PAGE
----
Robertson, Ian G. 2015 Investigating Teotihuacan through TMP Surface Collections and Observations. Ancient Mesoamerica 26:163181.CrossRefGoogle Scholar
Robertson, Ian G. 2019 Las “estructuras rudimentarias” de Teotihuacan: Evidencia arqueológica de asentamientos fuera de los conjuntos departamentales. In Teotihuacan: Investigaciones recientes, centro y periferia (Memoria de la Quinta Mesa Redonda de Teotihuacan), edited by Ruiz, Sandra Riego and Arroyo, Salvador Guilliem. Instituto Nacional de Antropología e Historia, Mexico City. In press.Google Scholar
Sánchez Alaniz, José Ignacio 1991 Unidades habitacionales des periodo Clásico. In Teotihuaca. 1980–1982: Nuevas interpretaciones, edited by Castro, Rubén Cabrera, García, Ignacio Rodrígez, and García, Noel Morelos, pp. 171180. Colección Científica, Vol. 227. Instituto Nacional de Antropología e Historia, Mexico City.Google Scholar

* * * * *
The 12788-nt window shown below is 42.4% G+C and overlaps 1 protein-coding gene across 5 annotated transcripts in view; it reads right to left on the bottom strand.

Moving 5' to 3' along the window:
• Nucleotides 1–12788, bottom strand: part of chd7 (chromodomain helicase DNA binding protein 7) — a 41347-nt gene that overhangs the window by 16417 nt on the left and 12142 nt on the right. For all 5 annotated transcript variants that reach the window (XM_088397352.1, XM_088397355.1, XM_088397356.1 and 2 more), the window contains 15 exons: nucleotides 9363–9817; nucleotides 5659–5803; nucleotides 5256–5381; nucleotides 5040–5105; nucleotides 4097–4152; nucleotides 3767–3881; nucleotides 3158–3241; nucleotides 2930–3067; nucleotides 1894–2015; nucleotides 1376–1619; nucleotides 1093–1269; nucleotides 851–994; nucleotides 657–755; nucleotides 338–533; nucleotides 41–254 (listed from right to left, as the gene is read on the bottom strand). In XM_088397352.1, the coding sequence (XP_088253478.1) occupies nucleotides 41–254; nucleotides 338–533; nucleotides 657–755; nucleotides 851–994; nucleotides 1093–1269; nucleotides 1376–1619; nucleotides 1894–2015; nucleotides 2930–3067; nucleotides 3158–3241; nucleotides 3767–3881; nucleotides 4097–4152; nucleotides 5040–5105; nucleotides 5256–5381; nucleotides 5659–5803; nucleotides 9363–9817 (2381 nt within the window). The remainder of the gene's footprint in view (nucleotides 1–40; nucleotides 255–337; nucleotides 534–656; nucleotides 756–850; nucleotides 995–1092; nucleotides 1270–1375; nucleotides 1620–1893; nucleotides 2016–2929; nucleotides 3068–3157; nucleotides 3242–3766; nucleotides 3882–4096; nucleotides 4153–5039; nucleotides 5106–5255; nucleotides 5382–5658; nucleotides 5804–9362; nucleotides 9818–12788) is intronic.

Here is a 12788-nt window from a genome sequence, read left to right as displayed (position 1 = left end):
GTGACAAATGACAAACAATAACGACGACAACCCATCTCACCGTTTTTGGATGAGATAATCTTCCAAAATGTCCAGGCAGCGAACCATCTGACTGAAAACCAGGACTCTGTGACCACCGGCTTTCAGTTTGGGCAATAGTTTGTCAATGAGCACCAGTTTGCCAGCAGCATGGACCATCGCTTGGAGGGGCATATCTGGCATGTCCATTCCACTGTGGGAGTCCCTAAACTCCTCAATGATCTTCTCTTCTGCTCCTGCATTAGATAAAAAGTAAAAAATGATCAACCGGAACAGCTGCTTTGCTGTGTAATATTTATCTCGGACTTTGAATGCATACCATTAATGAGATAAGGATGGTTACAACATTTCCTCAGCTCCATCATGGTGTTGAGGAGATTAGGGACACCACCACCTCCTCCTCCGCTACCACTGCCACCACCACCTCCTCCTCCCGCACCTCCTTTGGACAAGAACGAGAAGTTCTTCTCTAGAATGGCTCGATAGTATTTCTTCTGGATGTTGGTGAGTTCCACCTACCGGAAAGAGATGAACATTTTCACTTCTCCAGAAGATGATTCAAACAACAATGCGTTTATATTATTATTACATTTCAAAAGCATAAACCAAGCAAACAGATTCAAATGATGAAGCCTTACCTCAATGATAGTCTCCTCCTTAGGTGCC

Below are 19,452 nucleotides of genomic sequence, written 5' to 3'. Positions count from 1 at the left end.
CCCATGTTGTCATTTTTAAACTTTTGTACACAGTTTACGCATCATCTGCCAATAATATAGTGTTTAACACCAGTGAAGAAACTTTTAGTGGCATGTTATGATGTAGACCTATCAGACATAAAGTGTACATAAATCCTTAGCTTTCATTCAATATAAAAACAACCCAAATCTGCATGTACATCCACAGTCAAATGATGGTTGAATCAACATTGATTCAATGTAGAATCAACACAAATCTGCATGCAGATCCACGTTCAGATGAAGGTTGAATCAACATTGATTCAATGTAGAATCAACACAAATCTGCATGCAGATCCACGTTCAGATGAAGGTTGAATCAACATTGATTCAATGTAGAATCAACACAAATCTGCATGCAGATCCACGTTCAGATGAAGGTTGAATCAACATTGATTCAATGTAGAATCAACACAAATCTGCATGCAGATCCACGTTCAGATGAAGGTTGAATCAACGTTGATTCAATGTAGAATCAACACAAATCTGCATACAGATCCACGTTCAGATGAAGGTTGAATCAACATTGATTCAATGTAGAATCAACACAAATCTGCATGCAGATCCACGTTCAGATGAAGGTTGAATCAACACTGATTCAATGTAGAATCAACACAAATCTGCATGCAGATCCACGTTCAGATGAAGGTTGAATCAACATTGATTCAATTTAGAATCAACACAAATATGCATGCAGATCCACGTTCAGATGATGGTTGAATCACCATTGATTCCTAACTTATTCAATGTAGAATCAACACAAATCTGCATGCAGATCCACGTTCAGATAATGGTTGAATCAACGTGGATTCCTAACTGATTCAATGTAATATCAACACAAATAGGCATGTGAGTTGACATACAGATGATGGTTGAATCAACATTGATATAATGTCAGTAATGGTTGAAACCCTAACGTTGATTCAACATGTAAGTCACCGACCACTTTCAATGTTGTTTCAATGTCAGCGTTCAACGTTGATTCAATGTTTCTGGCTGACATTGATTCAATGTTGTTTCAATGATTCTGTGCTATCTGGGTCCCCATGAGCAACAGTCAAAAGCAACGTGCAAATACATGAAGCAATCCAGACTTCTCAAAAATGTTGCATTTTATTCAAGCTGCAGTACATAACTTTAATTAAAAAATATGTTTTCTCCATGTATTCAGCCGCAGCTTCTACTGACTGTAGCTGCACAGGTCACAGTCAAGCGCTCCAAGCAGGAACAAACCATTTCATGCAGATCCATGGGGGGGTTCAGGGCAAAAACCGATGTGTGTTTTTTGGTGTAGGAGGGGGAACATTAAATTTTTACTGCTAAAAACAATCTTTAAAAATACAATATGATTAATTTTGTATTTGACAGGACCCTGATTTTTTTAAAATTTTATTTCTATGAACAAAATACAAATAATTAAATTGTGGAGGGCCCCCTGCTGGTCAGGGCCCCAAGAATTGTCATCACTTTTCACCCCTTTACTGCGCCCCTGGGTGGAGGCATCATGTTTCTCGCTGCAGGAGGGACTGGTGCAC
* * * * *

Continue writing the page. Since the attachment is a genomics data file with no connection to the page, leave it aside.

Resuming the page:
Santley, Robert S., and Hirth, Kenneth G. (editors) 1993 Prehispanic Domestic Units in Western Mesoamerica: Studies of the Household, Compound, and Residence. CRC Press, Boca Raton.Google Scholar
Séjourné, Laurette 1966 Arquitectura y pintura en Teotihuacán. Siglo Veintiuno, Mexico City.Google Scholar
Sload, Rebecca S. 1982 A Study of Status and Function in the Xolalpan-Metepec Community in Teotihuacan, Mexico. Ph.D. dissertation, Department of Anthropology, Brandeis University, WalthamUniversity Microfilms, Ann Arbor.Google Scholar
Smith, Michael E. 1975 Temples, Residences, and Artifacts at Classic Teotihuacan. Senior honors thesis, Department of Anthropology, Brandeis University.Google Scholar
Smith, Michael E. 1993 Houses and the Settlement Hierarchy in Late Postclassic Morelos: A Comparison of Archaeology and Ethnohistory. In Prehispanic Domestic Units in Western Mesoamerica: Studies of the Household, Compound, and Residence, edited by Santley, Robert S. and Hirth, Kenneth G., pp. 191206. CRC Press, Boca Raton.Google Scholar
Smith, Michael E. 2005 City Size in Late Postclassic Mesoamerica. Journal of Urban History 31:403434.CrossRefGoogle Scholar